/ 2 April 2007

Mbeki: Corruption distorts freedom, human values

Corruption distorts human values and freedom and negatively affects the delivery of services to those most in need, President Thabo Mbeki said on Monday. The president was speaking in Sandton, Johannesburg, at the Fifth Global Forum on Fighting Corruption and Protecting Integrity. The conference brought together delegates from over 100 countries.

Corruption distorts human values and freedom and negatively affects the delivery of services to those most in need, President Thabo Mbeki said on Monday.

The president was speaking in Sandton, Johannesburg, at the Fifth Global Forum on Fighting Corruption and Protecting Integrity.

Opening the forum, Mbeki said: ”Corruption in all its forms and manifestations constitutes a process that negates the democracy and development [that] ordinary people need to transcend the boundaries of their world of poverty, underdevelopment and disempowerment.”

The conference, held for the first time on African soil, brought together delegates from over 100 countries to share knowledge and develop measures to end the global ”scourge” of corruption.

Mbeki urged delegates to locate anti-corruption instruments within a development and anti-poverty framework.

” …anti-corruption discourse, while obviously absolutely necessary, must not be seen as an end themselves. They must be firmly located within a development and anti-poverty discourse — a people’s contract that binds the democratic state to the citizenry and promotes the value of human solidarity and public accountability.”

Corruption is not necessarily caused by poverty. Rather, it furthers entrenched poverty and negates the potential for development.

Mbeki reflected on the Western perception that corruption is ”peculiarly African”, … ”something to do with the biological character of the African”.

He emphasised that the global discourse on corruption must begin with the recognition that it affects all countries — developed or developing.

Public Services and Administration Minister Geraldine Fraser-Moleketi also reiterated that corruption is a global phenomenon ”rooted in history”.

Reflecting on the outcomes of the Africa Forum on Fighting Corruption held in February in Ekurhuleni, she urged delegates to infuse the African traditions of egalitarian and democratic communal values into the global discourse on corruption.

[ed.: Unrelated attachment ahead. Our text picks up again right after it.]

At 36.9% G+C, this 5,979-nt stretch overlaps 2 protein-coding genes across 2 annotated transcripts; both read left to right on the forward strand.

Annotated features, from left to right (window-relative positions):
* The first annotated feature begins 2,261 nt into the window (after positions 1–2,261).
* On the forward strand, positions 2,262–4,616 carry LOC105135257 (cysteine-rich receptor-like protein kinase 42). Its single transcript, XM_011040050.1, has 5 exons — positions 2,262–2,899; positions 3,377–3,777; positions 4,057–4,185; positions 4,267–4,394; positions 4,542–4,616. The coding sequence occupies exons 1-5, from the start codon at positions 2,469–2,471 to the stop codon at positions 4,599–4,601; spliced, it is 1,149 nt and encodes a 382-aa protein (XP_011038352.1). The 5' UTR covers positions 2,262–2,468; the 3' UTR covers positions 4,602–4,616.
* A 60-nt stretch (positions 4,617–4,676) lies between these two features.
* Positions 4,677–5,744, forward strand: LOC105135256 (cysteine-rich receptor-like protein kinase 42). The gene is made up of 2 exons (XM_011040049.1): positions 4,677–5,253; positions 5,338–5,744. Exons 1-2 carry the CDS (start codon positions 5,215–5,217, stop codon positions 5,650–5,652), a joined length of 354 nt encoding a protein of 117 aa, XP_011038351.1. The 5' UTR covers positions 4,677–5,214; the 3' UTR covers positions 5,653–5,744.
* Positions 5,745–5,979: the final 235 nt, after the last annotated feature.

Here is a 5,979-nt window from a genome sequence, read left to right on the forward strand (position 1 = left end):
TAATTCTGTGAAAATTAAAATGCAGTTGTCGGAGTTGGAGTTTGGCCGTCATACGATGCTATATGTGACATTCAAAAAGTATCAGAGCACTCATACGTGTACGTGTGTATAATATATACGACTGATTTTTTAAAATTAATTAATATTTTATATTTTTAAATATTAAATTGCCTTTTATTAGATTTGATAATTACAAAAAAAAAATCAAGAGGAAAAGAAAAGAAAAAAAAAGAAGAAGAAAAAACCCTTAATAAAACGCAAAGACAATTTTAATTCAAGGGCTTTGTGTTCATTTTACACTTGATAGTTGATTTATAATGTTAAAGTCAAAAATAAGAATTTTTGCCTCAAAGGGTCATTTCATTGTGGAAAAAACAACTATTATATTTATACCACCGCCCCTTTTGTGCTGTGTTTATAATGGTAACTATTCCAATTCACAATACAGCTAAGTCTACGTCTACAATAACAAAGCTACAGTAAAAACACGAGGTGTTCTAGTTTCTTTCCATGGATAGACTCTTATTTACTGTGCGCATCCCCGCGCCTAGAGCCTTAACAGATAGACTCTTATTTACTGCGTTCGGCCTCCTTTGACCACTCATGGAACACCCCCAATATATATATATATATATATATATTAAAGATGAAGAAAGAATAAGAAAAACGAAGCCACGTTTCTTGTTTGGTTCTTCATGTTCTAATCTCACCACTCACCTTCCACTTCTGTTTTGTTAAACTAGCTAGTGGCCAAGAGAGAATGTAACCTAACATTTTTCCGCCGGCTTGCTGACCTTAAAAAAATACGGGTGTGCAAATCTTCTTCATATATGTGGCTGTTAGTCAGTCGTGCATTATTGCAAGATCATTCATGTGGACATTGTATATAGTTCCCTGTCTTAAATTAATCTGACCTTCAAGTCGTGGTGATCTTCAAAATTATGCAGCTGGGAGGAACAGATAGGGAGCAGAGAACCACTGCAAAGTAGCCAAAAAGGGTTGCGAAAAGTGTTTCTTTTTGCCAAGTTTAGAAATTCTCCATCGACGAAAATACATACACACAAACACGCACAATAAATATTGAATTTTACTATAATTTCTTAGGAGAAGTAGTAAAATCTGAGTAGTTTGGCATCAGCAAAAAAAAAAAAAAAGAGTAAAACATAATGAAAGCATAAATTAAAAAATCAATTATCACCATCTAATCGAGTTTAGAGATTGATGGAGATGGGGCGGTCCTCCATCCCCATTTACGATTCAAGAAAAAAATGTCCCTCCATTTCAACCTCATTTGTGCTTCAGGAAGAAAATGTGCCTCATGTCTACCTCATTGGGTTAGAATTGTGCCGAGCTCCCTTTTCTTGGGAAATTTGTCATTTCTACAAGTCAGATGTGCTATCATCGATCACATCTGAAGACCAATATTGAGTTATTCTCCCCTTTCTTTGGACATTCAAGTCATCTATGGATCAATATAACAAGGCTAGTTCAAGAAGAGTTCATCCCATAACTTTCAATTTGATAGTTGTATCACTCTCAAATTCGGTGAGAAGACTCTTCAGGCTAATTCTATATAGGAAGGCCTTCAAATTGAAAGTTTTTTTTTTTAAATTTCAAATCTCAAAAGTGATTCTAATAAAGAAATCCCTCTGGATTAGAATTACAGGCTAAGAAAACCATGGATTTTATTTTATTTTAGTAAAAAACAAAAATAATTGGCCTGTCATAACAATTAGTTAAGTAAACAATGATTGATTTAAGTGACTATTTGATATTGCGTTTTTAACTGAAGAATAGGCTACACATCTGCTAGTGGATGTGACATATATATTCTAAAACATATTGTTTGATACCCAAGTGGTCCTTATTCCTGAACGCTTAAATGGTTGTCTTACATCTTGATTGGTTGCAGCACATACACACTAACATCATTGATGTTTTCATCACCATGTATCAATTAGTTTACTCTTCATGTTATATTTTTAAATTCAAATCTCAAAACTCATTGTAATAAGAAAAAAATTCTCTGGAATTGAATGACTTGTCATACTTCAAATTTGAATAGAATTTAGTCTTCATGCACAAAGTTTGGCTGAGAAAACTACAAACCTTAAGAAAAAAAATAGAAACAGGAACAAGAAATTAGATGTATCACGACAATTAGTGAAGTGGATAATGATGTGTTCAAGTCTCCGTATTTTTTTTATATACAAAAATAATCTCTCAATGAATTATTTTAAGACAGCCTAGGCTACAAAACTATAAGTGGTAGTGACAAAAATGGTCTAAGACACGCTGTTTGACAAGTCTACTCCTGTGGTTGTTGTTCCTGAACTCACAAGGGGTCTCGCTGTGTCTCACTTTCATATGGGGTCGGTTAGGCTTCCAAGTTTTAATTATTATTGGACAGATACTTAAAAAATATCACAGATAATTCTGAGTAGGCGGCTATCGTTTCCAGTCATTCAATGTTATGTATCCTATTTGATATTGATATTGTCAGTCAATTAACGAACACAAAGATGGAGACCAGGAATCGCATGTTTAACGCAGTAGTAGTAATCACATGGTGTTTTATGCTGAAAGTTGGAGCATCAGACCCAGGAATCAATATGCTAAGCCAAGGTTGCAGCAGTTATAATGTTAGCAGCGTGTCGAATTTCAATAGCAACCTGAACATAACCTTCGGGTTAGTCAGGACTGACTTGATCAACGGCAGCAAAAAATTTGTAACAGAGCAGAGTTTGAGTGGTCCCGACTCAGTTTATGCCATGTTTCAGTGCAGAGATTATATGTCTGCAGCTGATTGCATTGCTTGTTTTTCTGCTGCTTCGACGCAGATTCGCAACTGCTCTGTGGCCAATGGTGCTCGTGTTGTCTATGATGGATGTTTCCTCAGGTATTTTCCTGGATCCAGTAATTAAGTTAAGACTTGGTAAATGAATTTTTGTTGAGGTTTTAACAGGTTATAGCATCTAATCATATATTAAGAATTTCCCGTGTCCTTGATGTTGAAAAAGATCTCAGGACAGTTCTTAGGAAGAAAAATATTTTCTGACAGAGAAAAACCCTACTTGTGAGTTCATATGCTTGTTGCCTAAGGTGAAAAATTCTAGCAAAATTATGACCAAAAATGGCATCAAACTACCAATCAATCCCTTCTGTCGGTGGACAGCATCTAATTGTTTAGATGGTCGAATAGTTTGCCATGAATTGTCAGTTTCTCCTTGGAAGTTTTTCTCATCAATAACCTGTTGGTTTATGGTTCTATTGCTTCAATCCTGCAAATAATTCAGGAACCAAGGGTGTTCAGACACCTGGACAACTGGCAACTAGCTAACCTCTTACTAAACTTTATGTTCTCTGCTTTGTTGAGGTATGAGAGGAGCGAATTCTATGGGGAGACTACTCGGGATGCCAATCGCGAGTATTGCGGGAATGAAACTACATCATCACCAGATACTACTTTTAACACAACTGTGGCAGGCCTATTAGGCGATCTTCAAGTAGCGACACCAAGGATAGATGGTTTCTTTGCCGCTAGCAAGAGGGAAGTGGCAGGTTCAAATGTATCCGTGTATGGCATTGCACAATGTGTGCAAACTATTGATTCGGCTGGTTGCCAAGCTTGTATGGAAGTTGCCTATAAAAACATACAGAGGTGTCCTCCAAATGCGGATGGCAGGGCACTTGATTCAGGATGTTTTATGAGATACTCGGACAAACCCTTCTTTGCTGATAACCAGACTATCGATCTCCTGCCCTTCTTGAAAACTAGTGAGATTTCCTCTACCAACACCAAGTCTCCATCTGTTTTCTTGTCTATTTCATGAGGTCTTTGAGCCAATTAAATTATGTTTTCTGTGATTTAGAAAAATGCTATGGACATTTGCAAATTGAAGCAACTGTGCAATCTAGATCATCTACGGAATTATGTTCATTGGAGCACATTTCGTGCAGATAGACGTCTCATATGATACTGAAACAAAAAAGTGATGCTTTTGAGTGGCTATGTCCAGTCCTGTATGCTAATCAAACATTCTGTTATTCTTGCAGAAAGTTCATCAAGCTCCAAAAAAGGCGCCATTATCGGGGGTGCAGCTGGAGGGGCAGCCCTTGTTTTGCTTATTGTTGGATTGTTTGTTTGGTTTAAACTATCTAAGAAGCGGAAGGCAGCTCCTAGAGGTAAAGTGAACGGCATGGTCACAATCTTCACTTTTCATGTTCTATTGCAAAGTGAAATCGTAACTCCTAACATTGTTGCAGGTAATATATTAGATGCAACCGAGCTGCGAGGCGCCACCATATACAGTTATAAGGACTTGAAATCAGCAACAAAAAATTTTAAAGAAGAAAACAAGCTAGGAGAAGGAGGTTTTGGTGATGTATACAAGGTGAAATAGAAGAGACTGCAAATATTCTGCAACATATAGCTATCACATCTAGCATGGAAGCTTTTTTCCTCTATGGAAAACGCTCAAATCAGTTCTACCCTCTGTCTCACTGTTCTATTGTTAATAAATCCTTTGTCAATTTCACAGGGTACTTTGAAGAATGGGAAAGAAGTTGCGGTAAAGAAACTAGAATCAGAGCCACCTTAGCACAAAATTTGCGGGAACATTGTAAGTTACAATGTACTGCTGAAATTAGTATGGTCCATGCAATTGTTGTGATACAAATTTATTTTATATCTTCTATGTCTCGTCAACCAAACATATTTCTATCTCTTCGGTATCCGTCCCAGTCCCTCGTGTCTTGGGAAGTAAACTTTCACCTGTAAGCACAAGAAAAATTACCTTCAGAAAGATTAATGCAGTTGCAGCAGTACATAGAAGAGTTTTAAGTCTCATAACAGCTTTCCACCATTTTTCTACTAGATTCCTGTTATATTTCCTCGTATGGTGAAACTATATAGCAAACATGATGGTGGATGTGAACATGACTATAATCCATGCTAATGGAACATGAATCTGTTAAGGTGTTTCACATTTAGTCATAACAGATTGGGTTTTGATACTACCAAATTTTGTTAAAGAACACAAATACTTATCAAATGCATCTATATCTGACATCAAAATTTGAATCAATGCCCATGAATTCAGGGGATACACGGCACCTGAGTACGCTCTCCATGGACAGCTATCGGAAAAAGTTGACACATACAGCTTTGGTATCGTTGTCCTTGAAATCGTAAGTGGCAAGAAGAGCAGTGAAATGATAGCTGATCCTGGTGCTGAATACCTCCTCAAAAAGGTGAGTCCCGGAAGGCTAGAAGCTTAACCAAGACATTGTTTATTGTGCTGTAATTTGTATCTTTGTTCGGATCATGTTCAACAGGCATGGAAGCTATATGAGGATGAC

”The value of ubuntu and ujamaa inform all of us of our humanity,” she said.

”They tell us that we are human by virtue of the mutual support we give one another. This is the key motive force in our fight against corruption.”

Fraser-Moleketi said: ”Now is the time to infuse into the global discourse this African perspective …

”One of the most significant contributions the African forum made to the discourse on corruption is our insistence on hinging our fight against all forms of corruption on building integrity systems based on traditional communal, egalitarian and democratic principles.”

Delegates heard that the World Bank estimated in 2004 that a figure of over $1-trillion is paid in bribes each year.

German Ambassador to South Africa, Harro Adt, speaking on behalf of Group of Eight (G8) head Chancellor Angela Merkel, said a figure of a further $4-billion was linked to corrupt practices.

African nations demonstrate a ”strong political will” to eradicate corruption and this is also an important priority for the G8, he said.

Ghana’s Justice Minister, Joe Ghartey, welcomed the global nature of the forum in his address on behalf of African Union President John Kufuor.

He said African countries often experience difficulty in recovering proceeds of corruption from banks outside the continent.

”Africa has difficulty recovering proceeds in banks outside Africa … and prosecuting corrupters who have fled results in complex legal wars,” he said.

He added that the fight against corruption is not isolated and that corruption is often linked to organised crime and the drug trade.

”A holistic approach is required … the fight involves us all. This is the greatest public form of expressing a collective will to fight against corruption.”

The chairperson of the National Accountability Bureau in Pakistan, Shahid Aziz, told the South African Press Association that combating corruption in a globalised world is challenging.

”Many identify Pakistan as a country with high levels of corruption … the main push [for corruption] and the money comes from people outside of the country — they are moneyed, well-connected globally,” he said.

His country has recovered about $2-billion to $3-billion since the inception of its constitutionally appointed anti-corruption agency.

”Countries should create harmony between their anti-corruption agencies. They must be outside of government control but they must understand the compulsions of government, especially as related to the economy,” Aziz advised.

A recent survey conducted by Markinor found that at least half of the adult population in South Africa believe that corruption is widespread among government officials.

Civil servants are seen to be corrupt by almost half of the population and managers of private businesses are seen as corrupt by more than a third of the 3 500 South Africans surveyed.

Progress made by South Africa in combating corruption is well documented according to the National Anti-Corruption Forum (NACF). The NACF website said a comprehensive impact assessment of the country’s anti-corruption framework will be conducted soon, focusing on the impact of corruption on all sectors of society. — Sapa